Has Greater Lebanon become a memory?

Has Greater Lebanon become a memory?
Has Greater Lebanon become a memory?

It was stated in “Central”:
In the celebration of the declaration of the state of Greater Lebanon at the Pine Palace in 1920, General Gouraud wrote a will stating: “Greater Lebanon was formed for the benefit of all and was not composed to be against anyone.” He addressed the Lebanese, saying: “The union is the source of your strength. Beware of ethnic and sectarian rivalries.” Guru’s will remained ink on paper, and everything that was written and written today on the centenary of Greater Lebanon falls under a set of titles and fateful questions: Which country did we build and which society did we raise? What did we do with Greater Lebanon and what remained of it after the rule was transferred from the hands of statesmen to the state of some men, and has Greater Lebanon become a memory and history, or is it a reality, a challenge, and a responsibility that must be preserved and handed over to future generations?

Diplomatic sources speak with grief and sadness about this “Greater Lebanon”, which has transformed from an arena of dialogue and convergence into a poor, isolated, rogue country, and has become closer to a beggar state on the sidewalk of the international community waiting for its turn to obtain aid that saves the remaining components of Greater Lebanon. Is there anyone who stands and strikes with his stick to restore the greater Lebanon entity?

The coordinator of the Rally for Sovereignty, Nofal Daou, does not deny “the magnitude of the existential risks that Lebanon is exposed to, and it is exposed to more in light of the pressures imposed on it. But it does not constitute a precedent in its history since the establishment of Greater Lebanon. In 1975, it was proposed to transform Lebanon into an alternative state for the Palestinians. We overcame it due to the resistance of its sons, and later there were attempts to become a “Syrian governorate”…we also overcame it. Today there is the Iranian occupation, which exposes Lebanon’s entity to existential risks and will face existential resistance to overcome it.”

With the admission of far and near, allies and opponents, “Lebanon is not a thousand good.” Daou points out via the central: “It is true that Lebanon is not a good country, but it is not hopeless. This stage may be more dangerous than the occupations that preceded it, but matters are related to regional and international conditions in addition to internal considerations. Just as the Lebanese took back their decision from the Syrians and the Palestinians, and they resisted the occupation by all means. And the means, they will be able today to recover their decision from the Iranian occupier, but the path is long.”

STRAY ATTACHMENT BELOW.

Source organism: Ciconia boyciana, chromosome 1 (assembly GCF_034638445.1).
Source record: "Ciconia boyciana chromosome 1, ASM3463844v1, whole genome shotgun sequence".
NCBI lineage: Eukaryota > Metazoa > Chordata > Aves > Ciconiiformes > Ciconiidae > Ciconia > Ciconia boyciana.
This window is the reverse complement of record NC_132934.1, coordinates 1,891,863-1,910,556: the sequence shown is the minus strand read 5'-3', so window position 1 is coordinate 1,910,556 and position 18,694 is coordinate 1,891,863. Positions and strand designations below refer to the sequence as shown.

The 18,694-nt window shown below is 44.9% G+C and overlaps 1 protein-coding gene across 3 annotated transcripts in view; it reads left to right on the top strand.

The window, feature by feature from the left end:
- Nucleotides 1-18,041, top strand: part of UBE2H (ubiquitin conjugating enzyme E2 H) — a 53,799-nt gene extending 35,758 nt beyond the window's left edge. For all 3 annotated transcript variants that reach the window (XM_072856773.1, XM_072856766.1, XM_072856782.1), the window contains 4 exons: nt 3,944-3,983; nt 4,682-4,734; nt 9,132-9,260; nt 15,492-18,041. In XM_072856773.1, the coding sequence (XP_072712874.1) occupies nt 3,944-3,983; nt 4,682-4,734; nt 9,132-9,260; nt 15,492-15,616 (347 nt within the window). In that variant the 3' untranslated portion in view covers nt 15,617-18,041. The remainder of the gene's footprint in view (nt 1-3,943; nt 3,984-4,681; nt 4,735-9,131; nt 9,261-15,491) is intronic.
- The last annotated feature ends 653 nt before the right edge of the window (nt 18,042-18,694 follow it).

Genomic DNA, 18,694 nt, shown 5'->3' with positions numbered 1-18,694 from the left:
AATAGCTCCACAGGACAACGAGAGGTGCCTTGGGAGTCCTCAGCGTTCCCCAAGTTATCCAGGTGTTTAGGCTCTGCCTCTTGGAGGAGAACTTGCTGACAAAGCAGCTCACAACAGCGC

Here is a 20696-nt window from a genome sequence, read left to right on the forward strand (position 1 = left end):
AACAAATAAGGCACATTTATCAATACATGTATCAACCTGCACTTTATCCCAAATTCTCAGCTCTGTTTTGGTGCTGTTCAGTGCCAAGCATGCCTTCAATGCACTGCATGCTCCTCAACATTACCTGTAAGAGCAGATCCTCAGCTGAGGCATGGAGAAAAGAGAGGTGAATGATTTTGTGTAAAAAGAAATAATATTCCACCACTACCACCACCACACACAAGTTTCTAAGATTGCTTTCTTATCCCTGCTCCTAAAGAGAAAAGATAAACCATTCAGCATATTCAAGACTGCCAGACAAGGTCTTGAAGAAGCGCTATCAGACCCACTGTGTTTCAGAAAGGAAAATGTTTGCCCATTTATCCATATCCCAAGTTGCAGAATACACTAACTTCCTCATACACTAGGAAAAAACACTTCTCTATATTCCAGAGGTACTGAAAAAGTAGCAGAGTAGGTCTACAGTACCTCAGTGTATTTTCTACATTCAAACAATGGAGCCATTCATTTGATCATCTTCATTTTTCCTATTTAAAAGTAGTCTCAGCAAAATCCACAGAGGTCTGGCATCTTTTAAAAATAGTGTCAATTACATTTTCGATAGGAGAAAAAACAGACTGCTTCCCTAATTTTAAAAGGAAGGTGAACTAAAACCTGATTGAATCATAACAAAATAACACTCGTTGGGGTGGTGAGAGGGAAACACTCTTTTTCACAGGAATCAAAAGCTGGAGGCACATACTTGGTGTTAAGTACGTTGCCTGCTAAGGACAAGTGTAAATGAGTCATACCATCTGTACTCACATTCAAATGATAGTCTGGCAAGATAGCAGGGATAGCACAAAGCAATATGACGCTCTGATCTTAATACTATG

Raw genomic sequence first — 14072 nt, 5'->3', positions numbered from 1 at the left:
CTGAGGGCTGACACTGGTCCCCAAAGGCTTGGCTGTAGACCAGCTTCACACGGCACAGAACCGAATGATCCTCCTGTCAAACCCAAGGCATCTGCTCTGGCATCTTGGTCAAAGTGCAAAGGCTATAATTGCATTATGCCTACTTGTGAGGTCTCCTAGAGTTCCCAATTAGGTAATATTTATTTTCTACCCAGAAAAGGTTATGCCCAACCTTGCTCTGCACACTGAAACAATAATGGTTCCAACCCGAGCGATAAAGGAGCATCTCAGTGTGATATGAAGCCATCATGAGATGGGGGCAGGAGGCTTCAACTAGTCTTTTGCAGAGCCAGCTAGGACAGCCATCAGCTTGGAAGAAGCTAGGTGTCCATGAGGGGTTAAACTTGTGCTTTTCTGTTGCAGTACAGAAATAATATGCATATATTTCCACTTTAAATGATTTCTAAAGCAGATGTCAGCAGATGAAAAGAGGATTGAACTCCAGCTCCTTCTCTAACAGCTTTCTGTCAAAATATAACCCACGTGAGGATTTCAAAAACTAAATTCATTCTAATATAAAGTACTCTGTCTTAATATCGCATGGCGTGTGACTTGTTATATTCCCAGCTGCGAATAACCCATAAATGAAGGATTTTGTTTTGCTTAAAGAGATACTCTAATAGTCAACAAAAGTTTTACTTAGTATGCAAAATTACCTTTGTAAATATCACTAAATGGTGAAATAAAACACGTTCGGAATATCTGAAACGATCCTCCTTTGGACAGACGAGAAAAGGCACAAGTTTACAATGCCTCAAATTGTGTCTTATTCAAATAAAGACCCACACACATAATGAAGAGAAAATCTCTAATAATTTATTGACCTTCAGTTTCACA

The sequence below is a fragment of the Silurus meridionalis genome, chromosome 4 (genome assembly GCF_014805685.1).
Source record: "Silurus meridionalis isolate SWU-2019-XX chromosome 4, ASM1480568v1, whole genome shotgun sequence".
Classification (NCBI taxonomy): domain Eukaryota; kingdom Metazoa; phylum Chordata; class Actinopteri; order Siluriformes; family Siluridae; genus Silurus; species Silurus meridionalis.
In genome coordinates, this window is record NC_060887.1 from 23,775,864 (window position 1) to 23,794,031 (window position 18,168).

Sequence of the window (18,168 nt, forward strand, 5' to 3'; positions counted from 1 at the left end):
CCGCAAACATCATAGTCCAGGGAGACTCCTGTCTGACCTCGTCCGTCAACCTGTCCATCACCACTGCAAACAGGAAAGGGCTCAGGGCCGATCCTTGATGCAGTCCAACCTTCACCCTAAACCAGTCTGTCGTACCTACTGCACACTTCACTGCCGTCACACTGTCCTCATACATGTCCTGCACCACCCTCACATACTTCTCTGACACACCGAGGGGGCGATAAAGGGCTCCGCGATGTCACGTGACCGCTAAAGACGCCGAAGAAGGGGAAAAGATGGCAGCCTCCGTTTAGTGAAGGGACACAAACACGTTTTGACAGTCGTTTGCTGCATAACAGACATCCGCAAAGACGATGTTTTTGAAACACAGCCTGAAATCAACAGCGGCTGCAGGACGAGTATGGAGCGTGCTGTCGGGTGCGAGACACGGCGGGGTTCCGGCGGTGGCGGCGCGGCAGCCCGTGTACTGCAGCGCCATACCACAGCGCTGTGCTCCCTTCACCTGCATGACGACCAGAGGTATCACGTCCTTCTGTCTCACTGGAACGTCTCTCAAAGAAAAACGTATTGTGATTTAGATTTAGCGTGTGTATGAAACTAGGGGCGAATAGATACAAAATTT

As well as the powerful political forces and the people burdened with crises, Dhao relies on Bkerke’s role in restoring the Lebanese entity and says, “There are many stages in history in which Bkerke’s role emerged. In the years 1920 and 1943, and the period between the September 2000 appeal and the Syrians’ departure from Lebanon in April 2005. Today, Bkerke is back. To play the role of protector and defender of the Lebanese entity, after feeling the failure of politicians and the arrival of some of them to the stage of complicity and dependence. From that, Bkirki took the initiative, and the statement of the Maronite bishops on September 1 indicates directions that they will adopt in the near future.

On the other hand, he pointed out that the means that Bkerke will adopt are limited to the extent of the risks that threaten the entity and said, “Until this moment, Bkirki is still the voice of conscience, and it adopts a method of warning and drawing attention. But no one is betting that it will continue to do so, and at any moment it can play A direct role on the basis of “entity” and not quotas, assuming that this role you will play will be in the name of all the Lebanese, whoever wants it and whoever refuses.

Popularly, Daw considered that resistance to the Iranian occupation does not necessarily have to be military or violent, but rather through rejection and expression of it by various means, and it may range between political, intellectual, economic, cultural or social confrontation. and the foundations on which it was built, and I hope that we will not reach the stage of violent resistance. It is true that the people are suffering under a crisis of poverty and hunger, which is a precedent in its history.”

Daou concludes: “What Hezbollah is doing in Syria, Yemen and Iraq places Lebanon as a rogue and beggary state on the sidewalk of the international community, and here the resistance may be more difficult, but it gives an opposite reaction. Let everyone know that starving the Lebanese will lead to an explosion of unprecedented resistance because The Lebanese have not and will not be satisfied with a life of humiliation. Even the immigration factor will rebound positively on the inside because it will contribute to strengthening the elements of Lebanese economic resilience and influencing the regional and international decision to remove the weight of the Iranian occupation.”

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